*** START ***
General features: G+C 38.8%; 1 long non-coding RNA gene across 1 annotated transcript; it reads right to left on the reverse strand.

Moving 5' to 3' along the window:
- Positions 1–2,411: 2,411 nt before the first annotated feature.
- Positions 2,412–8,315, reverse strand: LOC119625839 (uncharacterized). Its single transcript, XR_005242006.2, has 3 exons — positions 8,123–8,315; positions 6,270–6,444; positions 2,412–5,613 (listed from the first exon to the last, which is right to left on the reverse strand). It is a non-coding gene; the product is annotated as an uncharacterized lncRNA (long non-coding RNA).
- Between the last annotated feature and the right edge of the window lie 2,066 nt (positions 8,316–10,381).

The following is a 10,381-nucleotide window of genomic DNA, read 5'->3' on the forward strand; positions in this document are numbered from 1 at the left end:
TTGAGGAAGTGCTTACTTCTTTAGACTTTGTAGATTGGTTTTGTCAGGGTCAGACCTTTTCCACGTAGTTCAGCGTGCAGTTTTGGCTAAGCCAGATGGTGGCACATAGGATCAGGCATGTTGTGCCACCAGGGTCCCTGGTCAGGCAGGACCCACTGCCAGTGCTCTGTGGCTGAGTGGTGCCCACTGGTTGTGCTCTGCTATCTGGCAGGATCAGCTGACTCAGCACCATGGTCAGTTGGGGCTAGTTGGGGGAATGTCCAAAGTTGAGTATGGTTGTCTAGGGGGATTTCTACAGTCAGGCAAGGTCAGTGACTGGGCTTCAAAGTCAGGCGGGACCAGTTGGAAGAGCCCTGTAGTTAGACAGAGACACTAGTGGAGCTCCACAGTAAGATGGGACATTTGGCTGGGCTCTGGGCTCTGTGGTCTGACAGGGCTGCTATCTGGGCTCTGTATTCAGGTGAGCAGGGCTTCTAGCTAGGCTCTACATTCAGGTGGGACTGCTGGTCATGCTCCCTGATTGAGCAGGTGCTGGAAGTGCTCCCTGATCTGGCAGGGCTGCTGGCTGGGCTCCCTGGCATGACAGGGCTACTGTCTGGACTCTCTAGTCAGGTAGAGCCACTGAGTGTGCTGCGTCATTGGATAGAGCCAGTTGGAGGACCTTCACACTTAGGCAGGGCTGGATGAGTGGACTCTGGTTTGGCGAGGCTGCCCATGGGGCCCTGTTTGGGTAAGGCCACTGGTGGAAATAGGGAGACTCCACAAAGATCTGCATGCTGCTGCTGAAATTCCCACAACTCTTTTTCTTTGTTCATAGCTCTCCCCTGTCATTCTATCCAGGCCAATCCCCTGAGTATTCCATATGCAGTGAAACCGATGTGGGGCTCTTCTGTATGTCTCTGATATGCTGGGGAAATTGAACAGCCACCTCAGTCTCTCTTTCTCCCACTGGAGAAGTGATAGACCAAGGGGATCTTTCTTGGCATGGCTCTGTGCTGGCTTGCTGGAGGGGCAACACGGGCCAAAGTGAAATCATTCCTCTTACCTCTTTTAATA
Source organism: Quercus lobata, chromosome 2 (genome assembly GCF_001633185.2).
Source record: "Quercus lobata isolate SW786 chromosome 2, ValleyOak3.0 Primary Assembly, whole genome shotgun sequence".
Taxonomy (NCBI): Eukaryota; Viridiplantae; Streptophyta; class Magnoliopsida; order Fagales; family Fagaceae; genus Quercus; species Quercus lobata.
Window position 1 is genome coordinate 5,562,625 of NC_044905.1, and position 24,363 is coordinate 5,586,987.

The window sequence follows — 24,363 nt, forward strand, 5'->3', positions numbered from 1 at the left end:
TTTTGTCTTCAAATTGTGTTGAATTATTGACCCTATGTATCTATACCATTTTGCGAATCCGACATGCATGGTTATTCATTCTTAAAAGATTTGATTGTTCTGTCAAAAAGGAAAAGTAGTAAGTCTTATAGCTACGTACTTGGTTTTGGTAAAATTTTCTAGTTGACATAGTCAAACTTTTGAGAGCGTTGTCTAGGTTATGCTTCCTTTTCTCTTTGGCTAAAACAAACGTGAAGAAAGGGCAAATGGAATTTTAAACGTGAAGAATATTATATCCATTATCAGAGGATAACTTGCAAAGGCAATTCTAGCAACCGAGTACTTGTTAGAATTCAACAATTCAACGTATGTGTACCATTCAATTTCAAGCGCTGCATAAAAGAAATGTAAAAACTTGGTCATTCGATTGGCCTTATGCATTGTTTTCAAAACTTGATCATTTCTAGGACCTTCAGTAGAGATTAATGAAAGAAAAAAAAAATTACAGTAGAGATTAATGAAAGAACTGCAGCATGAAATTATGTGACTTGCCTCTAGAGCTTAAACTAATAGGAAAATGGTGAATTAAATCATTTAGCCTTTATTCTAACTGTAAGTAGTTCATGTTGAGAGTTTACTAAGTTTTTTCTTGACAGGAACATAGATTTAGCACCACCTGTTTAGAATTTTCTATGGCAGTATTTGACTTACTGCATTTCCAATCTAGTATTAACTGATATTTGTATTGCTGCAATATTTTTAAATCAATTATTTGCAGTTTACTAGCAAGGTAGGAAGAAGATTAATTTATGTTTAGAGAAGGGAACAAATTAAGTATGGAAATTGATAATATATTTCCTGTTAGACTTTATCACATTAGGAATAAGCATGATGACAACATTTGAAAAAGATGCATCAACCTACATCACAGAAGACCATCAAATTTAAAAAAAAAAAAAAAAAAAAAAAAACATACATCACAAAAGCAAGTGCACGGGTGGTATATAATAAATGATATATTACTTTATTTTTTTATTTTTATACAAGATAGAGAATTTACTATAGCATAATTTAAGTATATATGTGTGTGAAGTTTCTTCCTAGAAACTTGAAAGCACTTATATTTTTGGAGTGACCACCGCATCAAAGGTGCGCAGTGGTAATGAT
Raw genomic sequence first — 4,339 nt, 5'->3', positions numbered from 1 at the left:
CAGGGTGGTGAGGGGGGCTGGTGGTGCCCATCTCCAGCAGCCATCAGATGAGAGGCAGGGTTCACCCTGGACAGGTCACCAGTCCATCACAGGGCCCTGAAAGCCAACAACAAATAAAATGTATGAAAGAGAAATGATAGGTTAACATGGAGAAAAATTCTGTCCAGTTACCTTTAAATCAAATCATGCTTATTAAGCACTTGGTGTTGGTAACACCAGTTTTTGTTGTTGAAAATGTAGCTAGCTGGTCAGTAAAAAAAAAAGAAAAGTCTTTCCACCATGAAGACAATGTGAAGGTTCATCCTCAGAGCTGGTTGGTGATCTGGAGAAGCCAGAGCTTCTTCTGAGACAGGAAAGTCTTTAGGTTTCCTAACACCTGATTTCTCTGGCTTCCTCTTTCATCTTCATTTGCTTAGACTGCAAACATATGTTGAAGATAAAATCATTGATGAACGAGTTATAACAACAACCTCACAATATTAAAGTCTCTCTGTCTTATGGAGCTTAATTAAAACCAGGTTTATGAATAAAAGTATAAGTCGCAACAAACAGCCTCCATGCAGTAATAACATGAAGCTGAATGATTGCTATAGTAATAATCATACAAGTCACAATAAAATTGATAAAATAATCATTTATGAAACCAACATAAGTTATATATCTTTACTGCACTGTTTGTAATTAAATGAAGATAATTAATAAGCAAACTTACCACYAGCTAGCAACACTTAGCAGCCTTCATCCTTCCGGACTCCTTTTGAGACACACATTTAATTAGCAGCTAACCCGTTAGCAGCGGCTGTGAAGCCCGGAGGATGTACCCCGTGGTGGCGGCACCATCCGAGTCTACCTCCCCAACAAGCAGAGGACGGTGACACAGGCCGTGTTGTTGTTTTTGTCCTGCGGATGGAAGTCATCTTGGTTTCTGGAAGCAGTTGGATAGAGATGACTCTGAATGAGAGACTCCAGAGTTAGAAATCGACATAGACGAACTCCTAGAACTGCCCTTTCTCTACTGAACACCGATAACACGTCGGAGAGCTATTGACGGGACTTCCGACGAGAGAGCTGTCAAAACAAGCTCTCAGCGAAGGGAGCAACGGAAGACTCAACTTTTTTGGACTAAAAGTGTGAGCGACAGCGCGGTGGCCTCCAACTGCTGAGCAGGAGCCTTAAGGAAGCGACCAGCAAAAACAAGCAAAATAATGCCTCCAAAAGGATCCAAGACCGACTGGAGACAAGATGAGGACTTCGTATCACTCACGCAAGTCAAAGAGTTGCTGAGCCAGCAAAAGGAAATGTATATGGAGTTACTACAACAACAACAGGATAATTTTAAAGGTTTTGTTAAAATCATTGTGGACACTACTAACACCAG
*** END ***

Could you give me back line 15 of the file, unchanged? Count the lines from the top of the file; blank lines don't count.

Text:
CAGGGTGGTGAGGGGGGCTGGTGGTGCCCATCTCCAGCAGCCATCAGATGAGAGGCAGGGTTCACCCTGGACAGGTCACCAGTCCATCACAGGGCCCTGAAAGCCAACAACAAATAAAATGTATGAAAGAGAAATGATAGGTTAACATGGAGAAAAATTCTGTCCAGTTACCTTTAAATCAAATCATGCTTATTAAGCACTTGGTGTTGGTAACACCAGTTTTTGTTGTTGAAAATGTAGCTAGCTGGTCAGTAAAAAAAAAAGAAAAGTCTTTCCACCATGAAGACAATGTGAAGGTTCATCCTCAGAGCTGGTTGGTGATCTGGAGAAGCCAGAGCTTCTTCTGAGACAGGAAAGTCTTTAGGTTTCCTAACACCTGATTTCTCTGGCTTCCTCTTTCATCTTCATTTGCTTAGACTGCAAACATATGTTGAAGATAAAATCATTGATGAACGAGTTATAACAACAACCTCACAATATTAAAGTCTCTCTGTCTTATGGAGCTTAATTAAAACCAGGTTTATGAATAAAAGTATAAGTCGCAACAAACAGCCTCCATGCAGTAATAACATGAAGCTGAATGATTGCTATAGTAATAATCATACAAGTCACAATAAAATTGATAAAATAATCATTTATGAAACCAACATAAGTTATATATCTTTACTGCACTGTTTGTAATTAAATGAAGATAATTAATAAGCAAACTTACCACYAGCTAGCAACACTTAGCAGCCTTCATCCTTCCGGACTCCTTTTGAGACACACATTTAATTAGCAGCTAACCCGTTAGCAGCGGCTGTGAAGCCCGGAGGATGTACCCCGTGGTGGCGGCACCATCCGAGTCTACCTCCCCAACAAGCAGAGGACGGTGACACAGGCCGTGTTGTTGTTTTTGTCCTGCGGATGGAAGTCATCTTGGTTTCTGGAAGCAGTTGGATAGAGATGACTCTGAATGAGAGACTCCAGAGTTAGAAATCGACATAGACGAACTCCTAGAACTGCCCTTTCTCTACTGAACACCGATAACACGTCGGAGAGCTATTGACGGGACTTCCGACGAGAGAGCTGTCAAAACAAGCTCTCAGCGAAGGGAGCAACGGAAGACTCAACTTTTTTGGACTAAAAGTGTGAGCGACAGCGCGGTGGCCTCCAACTGCTGAGCAGGAGCCTTAAGGAAGCGACCAGCAAAAACAAGCAAAATAATGCCTCCAAAAGGATCCAAGACCGACTGGAGACAAGATGAGGACTTCGTATCACTCACGCAAGTCAAAGAGTTGCTGAGCCAGCAAAAGGAAATGTATATGGAGTTACTACAACAACAACAGGATAATTTTAAAGGTTTTGTTAAAATCATTGTGGACACTACTAACACCAG